Teachers use a number of tools in an effort to educate their students.
Social Studies teachers often sift through textbook after textbook, pinpointing dates in history or marking places in time while trying to help youngsters get a better grasp of the past. Rarely do they get a chance to see that history up close.
Thanks to Rose Throneberry’s luck, the fifth-grade students at Lynchburg Elementary School had an opportunity to do just that a few weeks ago. Throneberry, who teaches Social Studies to the nearly 70 fifth-graders at LES, was among a handful of teachers whose name was drawn via lottery, allowing her students to see the Emancipation Proclamation at the Tennessee State Museum on Feb. 14.
After filling out the proper paperwork and sending in her request in the fall, Throneberry’s luck turned out to be very good fortune for LES students.
“They wanted as many children as possible to come see it, but to make it fair they (decided to) do a lottery,” said Throneberry. “They called me and told me that I was one of the winners and we were very excited. The students were really excited about going.”
This year marks the Emancipation Proclamation’s 150th anniversary. The document rarely leaves the National Archives in Washington, D.C., but will travel around the country as part of the multimedia exhibit “Discovering the Civil War,” which opened Feb. 12 — President Lincoln’s birthday — and will continue through September 2013.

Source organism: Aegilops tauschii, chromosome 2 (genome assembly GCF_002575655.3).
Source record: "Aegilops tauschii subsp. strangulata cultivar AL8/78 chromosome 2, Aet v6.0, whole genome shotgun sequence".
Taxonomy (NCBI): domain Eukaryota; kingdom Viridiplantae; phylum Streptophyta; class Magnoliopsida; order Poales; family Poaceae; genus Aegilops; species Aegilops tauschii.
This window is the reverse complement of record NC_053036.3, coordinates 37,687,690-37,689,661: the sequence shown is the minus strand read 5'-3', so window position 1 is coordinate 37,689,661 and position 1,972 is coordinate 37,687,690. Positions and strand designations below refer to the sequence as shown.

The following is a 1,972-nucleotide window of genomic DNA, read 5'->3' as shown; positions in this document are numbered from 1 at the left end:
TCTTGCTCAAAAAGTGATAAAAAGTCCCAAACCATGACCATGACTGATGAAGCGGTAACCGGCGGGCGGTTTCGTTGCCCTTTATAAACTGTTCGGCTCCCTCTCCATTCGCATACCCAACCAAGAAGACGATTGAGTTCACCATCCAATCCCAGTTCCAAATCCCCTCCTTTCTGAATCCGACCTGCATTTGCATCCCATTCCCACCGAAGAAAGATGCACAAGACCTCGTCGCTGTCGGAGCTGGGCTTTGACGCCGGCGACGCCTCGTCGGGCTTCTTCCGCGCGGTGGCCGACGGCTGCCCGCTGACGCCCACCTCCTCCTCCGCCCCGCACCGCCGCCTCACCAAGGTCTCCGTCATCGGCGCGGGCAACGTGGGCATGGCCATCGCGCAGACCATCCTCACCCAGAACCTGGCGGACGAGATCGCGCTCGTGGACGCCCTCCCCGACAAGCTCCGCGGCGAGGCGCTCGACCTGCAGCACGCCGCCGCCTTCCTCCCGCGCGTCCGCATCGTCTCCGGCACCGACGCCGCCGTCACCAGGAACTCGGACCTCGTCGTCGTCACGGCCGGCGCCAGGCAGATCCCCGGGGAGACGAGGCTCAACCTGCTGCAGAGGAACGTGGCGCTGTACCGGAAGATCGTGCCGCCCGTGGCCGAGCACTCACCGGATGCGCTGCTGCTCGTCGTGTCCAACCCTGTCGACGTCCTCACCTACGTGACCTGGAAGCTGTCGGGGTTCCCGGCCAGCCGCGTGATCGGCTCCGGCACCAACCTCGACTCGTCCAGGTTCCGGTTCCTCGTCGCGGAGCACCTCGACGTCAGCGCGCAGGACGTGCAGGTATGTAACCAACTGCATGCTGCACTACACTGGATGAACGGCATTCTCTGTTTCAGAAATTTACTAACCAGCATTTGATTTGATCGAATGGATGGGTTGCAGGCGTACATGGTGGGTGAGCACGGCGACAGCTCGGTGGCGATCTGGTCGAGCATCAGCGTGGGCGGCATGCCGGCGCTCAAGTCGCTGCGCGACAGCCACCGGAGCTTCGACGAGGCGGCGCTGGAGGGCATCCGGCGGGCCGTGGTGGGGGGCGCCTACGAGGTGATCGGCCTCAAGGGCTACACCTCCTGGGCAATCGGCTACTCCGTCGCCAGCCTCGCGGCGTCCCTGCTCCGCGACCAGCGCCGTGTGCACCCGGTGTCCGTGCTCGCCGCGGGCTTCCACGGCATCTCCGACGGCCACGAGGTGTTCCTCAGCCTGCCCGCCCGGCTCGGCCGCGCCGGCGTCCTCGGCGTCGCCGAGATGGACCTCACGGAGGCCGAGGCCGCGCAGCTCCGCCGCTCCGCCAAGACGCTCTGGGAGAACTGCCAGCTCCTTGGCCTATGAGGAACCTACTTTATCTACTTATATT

The document made its only stop in the Southeast when it visited Nashville earlier this month. The viewing lasted just 72 hours over a seven-day period from Feb. 12 to Feb. 18. After that, a facsimile of the Emancipation Proclamation was to be placed on display.
Due to the tight scheduling of the viewing, Throneberry said she and fellow fifth-grade teachers Melissa Eslick, Ivy Hankins and Marcy Thrower kept their fingers crossed for about a month, hoping they would be able to make the trip.
In the meantime, Throneberry had her students brush up on a little history.
“I’ve already taught a unit on the Civil War, and off course the Emancipation Proclamation was part of that,” she said. “The museum also did an essay contest in conjunction with the viewing of the Emancipation Proclamation and I sent in approximately 25 essays to the contest.
“I had my entire homeroom do it, as well as any student outside my home run who wanted to. Those not in my homeroom stayed after school to write their essays. Several students were interested in doing that, so I was impressed that they wanted to go beyond what they were required to do.”
While seeing a part of history that many will never get the chance to see again, the LES students were also able to see the original 13th Amendment document.
“The kids know that it was the 13th Amendment that actually abolished slavery, because we have studied that,” said Throneberry. “Unless these kids go on a trip to Washington, D.C., to the National Archives, they will not be able to see (the Emancipation Proclamation) again … unless it goes on tour again.”
Read the complete story in the Feb. 28 print edition of The Moore County News. (Click here to subscribe to the print or online edition of The Moore County News)
By ROBERT HOLMAN (Robert Holman is the editor of the Moore County News. He can be reached at firstname.lastname@example.org)